Bleach Bloodz just wants some satisfaction 

Bleach Bloodz (from left: Lawhon, Geoghegan, Meadows and Kyle Kampman) have simple tastes: drugs, good times, rock and roll.

Forester Michael

Bleach Bloodz (from left: Lawhon, Geoghegan, Meadows and Kyle Kampman) have simple tastes: drugs, good times, rock and roll.

"I hate the '70s," says Vincent Lawhon, bassist of Bleach Bloodz. "The '70s sucked."

But this is a band whose sound owes a sonic debt to some secret cache of Rolling Stones outtakes and looks ripped from a 1978 Polaroid taken at CBGB. Why would these messy-mopped, leather-jacketed, sticky-­fingered guys hate on the '70s?

The sunglasses-shielded musicians stay silent for a minute. "I don't know," Lawhon says, pondering, "they just sucked."

So this is a fledgling bar band with attitude to burn — and an agenda. Bleach Bloodz has cast aside the comfortable obscurity of subgenres, instead sharpening its teeth in hopes of snagging a bigger sound. Its prey: monolithic rock and roll.

"It's the best music," frontman Troy Geoghegan says. "What is there better than that? Nothing."

He and his bandmates long ago lost patience with all things softer and friendlier. "When we were 18 and in high school, we were into indie rock and shit," Geoghegan says. "It's just a waste of energy. You can accomplish the same thing by doing so much less."

That's the aim of the band's debut full-length, Pure Rock N Roll, an album that serves as a testament to its makers' raw candor. "It's the simplest and the nastiest," Geoghegan says. "Once you get into rock and roll and you feel that vibe — that have-a-good-time, very guttural, emotional, simple, raw [vibe] — once you do that, it's like nothing else compares."

The band's frank sound reflects Bleach Bloodz' homespun roots. "If we didn't grow up in Smithville, I don't think we would have any angst," Geoghegan explains. The band's members all live and record in the same house in their Northland hometown. Bleach Bloodz can also be found shaking up the locals at Smithville dives such as On the Rocks — a "little hole-in-the-wall bar," says drummer Jerad Meadows — where the band plays as much as four hours at a stretch the first Saturday of the month. "We get paid to practice and we drink for free," he says. "That's when we get to play all the songs we never play."

Sometimes, it makes for a better gig than one in midtown. "The locals are chillin' — they're wasted, they're hangin' out, they're dancing," Meadows says. "There's no pretension."

And Bleach Bloodz has no patience for pretense. Just ask any of them about their name.

"We were tripping with this Indian in the desert, and that's what he named us," Lawhon says.

"It's seriously just made up," Geoghegan says.

"The 'z' is Troy's favorite part," Lawhon adds.

That joking, don't-give-a-fuck attitude is key to its testosterone-driven rock and roll. "We all kind of embody that," Meadows says. "Every one of us, in our own way, doesn't give a fuck." Despite the band's cool façade, though, Bleach Bloodz keeps carelessness and concern in delicate balance — creating the illusion of effortlessness takes hard work.

The audience sees a drunk, sweaty band ("shitty in a good way," as Geoghegan puts it), but recording, promotion and practice are all ticking away in the background of every raucous song. "Of course we care," Lawhon says.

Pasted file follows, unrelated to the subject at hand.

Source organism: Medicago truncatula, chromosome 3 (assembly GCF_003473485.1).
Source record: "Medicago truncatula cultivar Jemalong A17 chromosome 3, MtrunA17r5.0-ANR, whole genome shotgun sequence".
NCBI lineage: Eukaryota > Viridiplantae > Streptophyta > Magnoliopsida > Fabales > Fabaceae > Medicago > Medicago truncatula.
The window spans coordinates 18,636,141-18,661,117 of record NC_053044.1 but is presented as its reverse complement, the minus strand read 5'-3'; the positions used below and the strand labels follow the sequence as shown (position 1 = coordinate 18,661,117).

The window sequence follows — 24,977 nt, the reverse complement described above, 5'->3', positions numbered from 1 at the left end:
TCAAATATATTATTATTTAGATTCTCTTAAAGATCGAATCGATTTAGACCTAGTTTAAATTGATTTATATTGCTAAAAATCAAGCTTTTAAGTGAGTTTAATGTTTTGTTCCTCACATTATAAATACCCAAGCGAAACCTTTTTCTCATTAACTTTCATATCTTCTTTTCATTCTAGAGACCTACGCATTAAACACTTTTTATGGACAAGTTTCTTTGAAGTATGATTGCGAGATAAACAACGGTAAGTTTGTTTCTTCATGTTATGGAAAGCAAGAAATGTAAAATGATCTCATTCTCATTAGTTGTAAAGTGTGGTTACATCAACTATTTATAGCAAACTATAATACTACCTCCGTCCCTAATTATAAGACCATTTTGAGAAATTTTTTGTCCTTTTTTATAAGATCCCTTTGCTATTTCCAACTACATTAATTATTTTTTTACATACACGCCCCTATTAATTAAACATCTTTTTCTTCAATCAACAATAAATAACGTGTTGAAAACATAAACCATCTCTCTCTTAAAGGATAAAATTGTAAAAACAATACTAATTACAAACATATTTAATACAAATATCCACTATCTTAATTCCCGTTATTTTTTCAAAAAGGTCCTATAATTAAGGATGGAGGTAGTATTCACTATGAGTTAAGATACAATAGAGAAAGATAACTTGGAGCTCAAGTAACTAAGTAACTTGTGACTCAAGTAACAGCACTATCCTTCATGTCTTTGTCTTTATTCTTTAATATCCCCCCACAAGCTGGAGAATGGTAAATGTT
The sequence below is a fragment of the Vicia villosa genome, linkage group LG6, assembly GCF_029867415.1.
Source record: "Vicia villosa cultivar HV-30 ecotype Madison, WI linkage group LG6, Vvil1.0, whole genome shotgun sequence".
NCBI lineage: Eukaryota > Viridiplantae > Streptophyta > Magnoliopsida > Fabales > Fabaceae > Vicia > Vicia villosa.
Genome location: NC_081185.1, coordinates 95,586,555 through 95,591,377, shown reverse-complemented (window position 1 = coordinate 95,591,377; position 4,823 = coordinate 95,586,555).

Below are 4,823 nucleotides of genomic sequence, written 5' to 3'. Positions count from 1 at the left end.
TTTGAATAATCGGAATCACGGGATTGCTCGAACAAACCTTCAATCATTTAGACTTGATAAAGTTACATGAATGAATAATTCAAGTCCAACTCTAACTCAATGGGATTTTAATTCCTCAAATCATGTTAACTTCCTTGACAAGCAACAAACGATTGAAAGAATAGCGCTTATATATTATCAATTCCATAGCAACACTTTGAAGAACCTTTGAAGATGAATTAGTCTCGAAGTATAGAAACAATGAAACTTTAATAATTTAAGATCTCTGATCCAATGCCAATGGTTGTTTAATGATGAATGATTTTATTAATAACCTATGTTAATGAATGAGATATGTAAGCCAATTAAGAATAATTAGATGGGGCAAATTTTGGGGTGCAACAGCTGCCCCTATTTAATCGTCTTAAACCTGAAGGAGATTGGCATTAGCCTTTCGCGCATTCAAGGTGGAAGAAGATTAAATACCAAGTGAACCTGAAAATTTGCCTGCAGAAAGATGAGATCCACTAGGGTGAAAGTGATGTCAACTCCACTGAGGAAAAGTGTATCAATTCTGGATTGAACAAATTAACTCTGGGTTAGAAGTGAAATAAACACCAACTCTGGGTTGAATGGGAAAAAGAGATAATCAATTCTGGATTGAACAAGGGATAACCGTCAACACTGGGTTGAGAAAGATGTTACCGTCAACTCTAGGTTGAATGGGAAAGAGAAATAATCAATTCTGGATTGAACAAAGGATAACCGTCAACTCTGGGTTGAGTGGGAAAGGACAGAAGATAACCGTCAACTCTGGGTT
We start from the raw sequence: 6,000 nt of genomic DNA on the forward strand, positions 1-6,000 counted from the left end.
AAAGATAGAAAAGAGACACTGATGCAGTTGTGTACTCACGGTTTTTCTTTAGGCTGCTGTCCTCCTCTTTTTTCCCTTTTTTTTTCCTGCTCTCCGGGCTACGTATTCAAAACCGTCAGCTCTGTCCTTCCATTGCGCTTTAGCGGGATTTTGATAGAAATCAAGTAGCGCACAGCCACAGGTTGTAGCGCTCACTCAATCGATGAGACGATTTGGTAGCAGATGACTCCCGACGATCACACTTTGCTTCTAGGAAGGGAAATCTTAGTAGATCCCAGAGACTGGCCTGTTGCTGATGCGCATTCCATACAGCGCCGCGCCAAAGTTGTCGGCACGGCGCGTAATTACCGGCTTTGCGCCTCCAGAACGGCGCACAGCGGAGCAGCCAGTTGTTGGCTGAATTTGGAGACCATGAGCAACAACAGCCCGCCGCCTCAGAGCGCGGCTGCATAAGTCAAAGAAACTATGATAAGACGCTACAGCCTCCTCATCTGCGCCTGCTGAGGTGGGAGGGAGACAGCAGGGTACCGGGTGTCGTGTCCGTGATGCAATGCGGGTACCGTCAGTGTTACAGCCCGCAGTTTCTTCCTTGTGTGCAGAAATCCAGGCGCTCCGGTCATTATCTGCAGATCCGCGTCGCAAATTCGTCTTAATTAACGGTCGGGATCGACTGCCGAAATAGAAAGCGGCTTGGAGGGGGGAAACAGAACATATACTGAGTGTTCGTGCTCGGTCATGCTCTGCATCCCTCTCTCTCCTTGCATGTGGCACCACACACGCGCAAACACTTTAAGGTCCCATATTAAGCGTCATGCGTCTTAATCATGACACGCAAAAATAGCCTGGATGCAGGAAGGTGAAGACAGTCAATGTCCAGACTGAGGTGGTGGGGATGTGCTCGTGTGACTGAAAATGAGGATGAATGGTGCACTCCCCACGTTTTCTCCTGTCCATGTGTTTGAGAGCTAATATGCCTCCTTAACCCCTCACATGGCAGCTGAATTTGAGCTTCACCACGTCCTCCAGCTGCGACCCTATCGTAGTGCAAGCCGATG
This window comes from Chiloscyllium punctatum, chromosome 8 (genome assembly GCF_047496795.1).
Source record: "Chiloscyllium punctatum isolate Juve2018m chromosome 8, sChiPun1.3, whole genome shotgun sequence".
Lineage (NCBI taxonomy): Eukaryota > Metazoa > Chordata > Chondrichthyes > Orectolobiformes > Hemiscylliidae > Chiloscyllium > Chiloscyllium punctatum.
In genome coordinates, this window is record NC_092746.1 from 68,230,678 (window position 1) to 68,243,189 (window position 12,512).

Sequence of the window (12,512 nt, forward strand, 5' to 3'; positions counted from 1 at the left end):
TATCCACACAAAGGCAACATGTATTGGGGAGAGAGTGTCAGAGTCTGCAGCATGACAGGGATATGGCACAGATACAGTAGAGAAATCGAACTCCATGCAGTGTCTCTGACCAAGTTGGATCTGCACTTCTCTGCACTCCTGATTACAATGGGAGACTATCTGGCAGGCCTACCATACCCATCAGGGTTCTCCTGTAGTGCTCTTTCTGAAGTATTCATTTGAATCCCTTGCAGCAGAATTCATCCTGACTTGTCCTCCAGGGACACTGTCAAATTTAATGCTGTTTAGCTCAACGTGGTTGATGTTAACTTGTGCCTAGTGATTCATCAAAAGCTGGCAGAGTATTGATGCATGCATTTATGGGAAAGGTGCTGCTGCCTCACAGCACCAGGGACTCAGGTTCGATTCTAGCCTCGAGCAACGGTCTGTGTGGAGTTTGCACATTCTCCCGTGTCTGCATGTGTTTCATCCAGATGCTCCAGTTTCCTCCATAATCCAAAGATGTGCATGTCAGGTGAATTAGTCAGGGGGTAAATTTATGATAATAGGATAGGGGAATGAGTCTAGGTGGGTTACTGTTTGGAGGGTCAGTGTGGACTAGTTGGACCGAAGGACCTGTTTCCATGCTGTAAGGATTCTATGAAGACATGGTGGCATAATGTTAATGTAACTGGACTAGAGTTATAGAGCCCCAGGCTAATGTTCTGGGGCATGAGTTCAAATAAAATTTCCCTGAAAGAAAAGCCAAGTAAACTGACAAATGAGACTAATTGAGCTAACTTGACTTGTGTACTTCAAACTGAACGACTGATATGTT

"We have a ridiculous amount of songs," Lawhon adds. "Just mounds of songs," Meadows echoes. The guys are the first to talk the band up, too. "We're a great band," Meadows says. "We should be getting paid."

Sometimes, Bleach Bloodz stumbles into success, as at its recent gig opening for hard-rocking Cincinnati band Heartless Bastards. "We had no idea," Lawhon says. "We're like, 'another night at the RecordBar,' and we show up and it's packed."

A full club is just the beginning of Geoghegan's vision for Bleach Bloodz. "We want to fucking play a different bar every night," he says. "It doesn't seem that unattainable. As long as we get our 150 bucks a night, we would stay alive."

"Especially if the drinks are free," Lawhon adds.

Geoghegan revises his statement: "a hundred fifty bucks and free drinks. We'll do whatever you want."

But in a music world diluted by subgenres and sub-subgenres, straight-ahead rock is a tough sell. Geoghegan knows it: "I wish there was some way to turn more people on to rock and roll," he says. A lo-fi craze in garage rock, punk rock and indie rock makes a straight-up rock band harder to find — and, for most audiences, harder to swallow. But Bleach Bloodz has a plan to counteract fleeting trends.

"We're constantly working and we're constantly recording shit," Lawhon says. "We already have all of the next songs ready to record and put out." The band recently released a live album — the aptly titled Live and Raw — that it recorded at Midwest Music Company in early February. Another record is on the way — one called Pure Garage, if you buy the joke. "We just keep it simple," Meadows says. "To the point: This is what you're going to hear."

The band's goals also seem simple: Bleach Bloodz wants to play music. More specifically, Bleach Bloodz wants to play music all the fucking time. "I don't know if we're chasing a dream or whatever, but all we wanna do is play," Geoghegan says. "I don't care if I'm poor, as long as I get to play every day."

"That's what we want our jobs to be," guitarist Steven Mack says. "Just a little rock and roll, some drugs and good times."

"Seriously, dude," Geoghegan says. He pauses, smiling. "Satisfaction."

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